The characterization of fissile and fertile materials requires the use of an interrogating flux of thermal, epithermal and fast neutrons, since the fission threshold of uranium 238 is located at an energy of about 1 MeV. Furthermore, the contribution of uranium 238 to the measured neutronic signal can only be used for delayed neutrons emitted by fission fragments of uranium 238. Thus, the measured prompt signal corresponds to neutrons produced by thermal fission (fissile material) and the delayed signal corresponds to neutrons produced by thermal and fast fission (fissile and fertile materials).
This invention combines thermal, epithermal and fast interrogation with detection of prompt and delayed neutrons in order to characterize the fissile and/or fertile material that could be present in an object to be measured.
More precisely, this invention relates to a process for analyzing an object, particularly a radioactive waste package, that might contain a fissile material or a fertile material or both, the fissile material comprising M fissile isotopes and the fertile material comprising N fertile isotopes, where M and N are integer numbers equal to at least 1, this process being characterized in that:
For example, this additional information may consist of correlations between the quantities of M+N isotopes.
According to one particular embodiment of the process according to the invention, the fissile and fertile materials contain uranium 235, uranium 238, plutonium 239 and plutonium 241.
This invention also relates to a device for analyzing an object, particularly a radioactive waste package, that may contain fissile material or fertile material or both, the fissile material containing M fissile isotopes and the fertile material containing N fertile isotopes, where M and N are integer numbers equal to at least 1, this device being characterized in that it comprises:
According to a preferred embodiment of the device according to the invention, the irradiation means comprise:
Preferably, the thermalization means comprise a containment that includes a central area in which the object will be placed and in which at least three sides are delimited by a thickness of moderator material, the neutron source being placed on a fourth side of this containment and the neutron counting means being placed on the three sides between the central area and the thickness of moderator material, a thickness of the multiplier material being provided between the central area and the neutron source and between the central area and neutron counting means.
Each neutron counting means may also be surrounded by a thickness of neutron poison material.
Each neutron counting means may also be surrounded by a moderator material.
The device according to the invention may also comprise a wall made of neutron poison and moderator materials that delimits the fourth side of the containment, the thickness corresponding to the multiplier material being between this wall and the central area.
The device according to the invention may also comprise means of rotating the object within the central area of the containment.
This invention will be better understood after reading the description of example embodiments given below, which are given for guidance only and are in no way restrictive, with reference to the attached drawings in which:
A process according to the invention uses a thermal, epithermal and fast interrogating neutron flux in order to provoke fission reactions in an object that may contain a fissile material or a fertile material or both. This neutron flux may be obtained using at least one neutron generator operating in pulsed mode and producing fast neutrons, for example with an energy of about 14 MeV, for example using the D-T fusion reaction. An adapted thermalization cell is used to obtain a thermal, epithermal and fast neutron flux. Firstly, the thermal neutrons provoke fission reactions in the fissile material, and secondly epithermal and fast neutrons cause fission reactions in the fissile material and in the fertile material.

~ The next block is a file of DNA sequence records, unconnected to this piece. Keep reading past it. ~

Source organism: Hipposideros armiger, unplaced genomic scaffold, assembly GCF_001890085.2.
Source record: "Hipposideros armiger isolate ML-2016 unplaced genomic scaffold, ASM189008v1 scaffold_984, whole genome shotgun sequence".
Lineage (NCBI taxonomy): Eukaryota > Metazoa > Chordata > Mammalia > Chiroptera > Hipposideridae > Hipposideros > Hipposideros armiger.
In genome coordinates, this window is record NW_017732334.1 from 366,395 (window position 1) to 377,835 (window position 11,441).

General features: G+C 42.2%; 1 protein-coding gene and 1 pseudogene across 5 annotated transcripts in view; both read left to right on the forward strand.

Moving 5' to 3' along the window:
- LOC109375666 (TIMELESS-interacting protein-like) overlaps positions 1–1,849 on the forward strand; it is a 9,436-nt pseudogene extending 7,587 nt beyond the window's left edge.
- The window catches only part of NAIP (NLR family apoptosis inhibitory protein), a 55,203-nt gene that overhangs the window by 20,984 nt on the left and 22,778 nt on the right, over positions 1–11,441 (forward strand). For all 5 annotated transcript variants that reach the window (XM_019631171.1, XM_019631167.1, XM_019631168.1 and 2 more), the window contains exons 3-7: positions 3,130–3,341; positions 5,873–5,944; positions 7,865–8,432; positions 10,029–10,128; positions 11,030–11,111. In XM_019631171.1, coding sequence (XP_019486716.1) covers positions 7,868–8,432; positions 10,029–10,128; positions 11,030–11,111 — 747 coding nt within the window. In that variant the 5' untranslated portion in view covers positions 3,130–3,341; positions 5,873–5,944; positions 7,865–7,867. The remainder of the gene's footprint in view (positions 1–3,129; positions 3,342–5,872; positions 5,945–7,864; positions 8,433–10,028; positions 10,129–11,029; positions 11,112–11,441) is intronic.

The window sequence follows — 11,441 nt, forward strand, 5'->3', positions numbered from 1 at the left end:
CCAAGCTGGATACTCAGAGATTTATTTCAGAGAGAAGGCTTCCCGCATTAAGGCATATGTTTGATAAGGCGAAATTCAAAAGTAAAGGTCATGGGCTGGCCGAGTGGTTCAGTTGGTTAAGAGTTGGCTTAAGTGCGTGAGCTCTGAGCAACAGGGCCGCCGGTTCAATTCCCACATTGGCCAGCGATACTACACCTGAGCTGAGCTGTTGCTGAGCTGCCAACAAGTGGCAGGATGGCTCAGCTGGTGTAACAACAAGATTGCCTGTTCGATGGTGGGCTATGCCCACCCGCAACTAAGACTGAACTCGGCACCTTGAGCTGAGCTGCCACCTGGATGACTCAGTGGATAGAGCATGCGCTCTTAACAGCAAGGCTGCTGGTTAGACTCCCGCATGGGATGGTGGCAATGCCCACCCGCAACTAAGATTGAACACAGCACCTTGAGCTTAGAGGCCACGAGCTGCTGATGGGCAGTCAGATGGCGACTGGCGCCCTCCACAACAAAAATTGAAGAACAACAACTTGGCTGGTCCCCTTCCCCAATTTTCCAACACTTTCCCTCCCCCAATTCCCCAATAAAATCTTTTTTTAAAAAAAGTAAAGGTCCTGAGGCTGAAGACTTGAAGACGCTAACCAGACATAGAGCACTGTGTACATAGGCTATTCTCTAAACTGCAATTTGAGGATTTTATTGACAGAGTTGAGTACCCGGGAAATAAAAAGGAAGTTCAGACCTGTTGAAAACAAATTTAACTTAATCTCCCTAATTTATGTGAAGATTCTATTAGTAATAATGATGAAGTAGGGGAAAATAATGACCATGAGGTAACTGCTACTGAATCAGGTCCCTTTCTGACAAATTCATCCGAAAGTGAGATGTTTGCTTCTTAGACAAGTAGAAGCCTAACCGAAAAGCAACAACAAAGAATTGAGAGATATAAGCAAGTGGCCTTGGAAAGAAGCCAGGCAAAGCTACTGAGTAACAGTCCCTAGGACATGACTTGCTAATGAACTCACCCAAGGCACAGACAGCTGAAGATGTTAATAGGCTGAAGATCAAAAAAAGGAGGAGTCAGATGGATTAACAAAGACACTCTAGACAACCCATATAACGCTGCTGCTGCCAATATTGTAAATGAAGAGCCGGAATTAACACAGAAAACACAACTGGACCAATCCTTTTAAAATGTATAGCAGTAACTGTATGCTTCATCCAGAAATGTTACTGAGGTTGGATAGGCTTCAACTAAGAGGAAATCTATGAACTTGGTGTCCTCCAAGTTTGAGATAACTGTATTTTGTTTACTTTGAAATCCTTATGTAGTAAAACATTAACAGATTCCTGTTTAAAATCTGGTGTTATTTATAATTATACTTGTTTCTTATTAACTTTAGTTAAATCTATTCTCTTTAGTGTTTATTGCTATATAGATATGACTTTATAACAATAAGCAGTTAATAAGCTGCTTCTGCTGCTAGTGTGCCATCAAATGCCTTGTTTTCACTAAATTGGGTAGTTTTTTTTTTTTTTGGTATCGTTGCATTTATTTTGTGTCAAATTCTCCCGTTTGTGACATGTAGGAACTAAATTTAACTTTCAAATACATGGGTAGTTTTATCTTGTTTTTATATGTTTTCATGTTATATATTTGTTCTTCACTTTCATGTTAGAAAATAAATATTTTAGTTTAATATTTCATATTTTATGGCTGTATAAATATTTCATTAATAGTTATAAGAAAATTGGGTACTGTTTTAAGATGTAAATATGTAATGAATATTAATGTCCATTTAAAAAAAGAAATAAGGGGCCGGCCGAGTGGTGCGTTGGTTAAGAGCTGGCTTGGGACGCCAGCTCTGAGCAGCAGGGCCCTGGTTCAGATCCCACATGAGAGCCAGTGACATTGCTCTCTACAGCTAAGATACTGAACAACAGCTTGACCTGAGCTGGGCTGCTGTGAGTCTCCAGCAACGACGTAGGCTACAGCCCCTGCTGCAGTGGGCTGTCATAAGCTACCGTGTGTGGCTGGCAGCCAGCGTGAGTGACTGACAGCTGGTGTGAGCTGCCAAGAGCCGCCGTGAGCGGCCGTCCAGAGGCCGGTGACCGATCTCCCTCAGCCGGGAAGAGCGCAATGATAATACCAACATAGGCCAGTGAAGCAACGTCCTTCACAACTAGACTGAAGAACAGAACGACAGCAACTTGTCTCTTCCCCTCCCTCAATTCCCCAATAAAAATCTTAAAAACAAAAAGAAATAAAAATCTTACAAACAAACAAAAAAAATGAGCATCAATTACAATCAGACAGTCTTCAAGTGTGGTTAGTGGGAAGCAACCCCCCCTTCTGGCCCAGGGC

Furthermore, the use of a measurement method in which a signal is summated after each neutron pulse, is a means of distinguishing the contribution of prompt neutrons produced by thermal fission and the contribution of delayed neutrons produced by thermal, epithermal and fast fission, on the same signal. Only thermal fission contributes to the prompt signal since epithermal and fast fission reactions are instantaneous, therefore their contribution is drowned in the part of the signal corresponding to interrogating neutrons.
Note that more than one pulsed neutron source can be used to increase the neutron flux and therefore the sensitivity of the measurements.
The number of fast neutron pulses may be very large and for example equal to several million. This depends on the required precision and detection limit.
The principle of a process according to the invention using a pulsed source of fast neutrons and a sequential measurement, is illustrated diagrammatically in
Therefore, the object to be analyzed, for example a radioactive waste package, is irradiated by thermal, epithermal and fast neutrons produced by pulses from the source (and obtained as will be seen later in the description of FIGS. 2 to 5).
Neutron pulses I1 (first pulse), I2, I3, . . . , In−1 and In (last pulse) are shown in the figure. The period of the generator is denoted T. The end of the last pulse occurs at an instant denoted Ti. The signal due to a single pulse denoted S1 can also be seen, together with the integrated signals due to two pulses (S2), three pulses (S3), . . . n−1 pulses (Sn−1) and n pulses (Sn).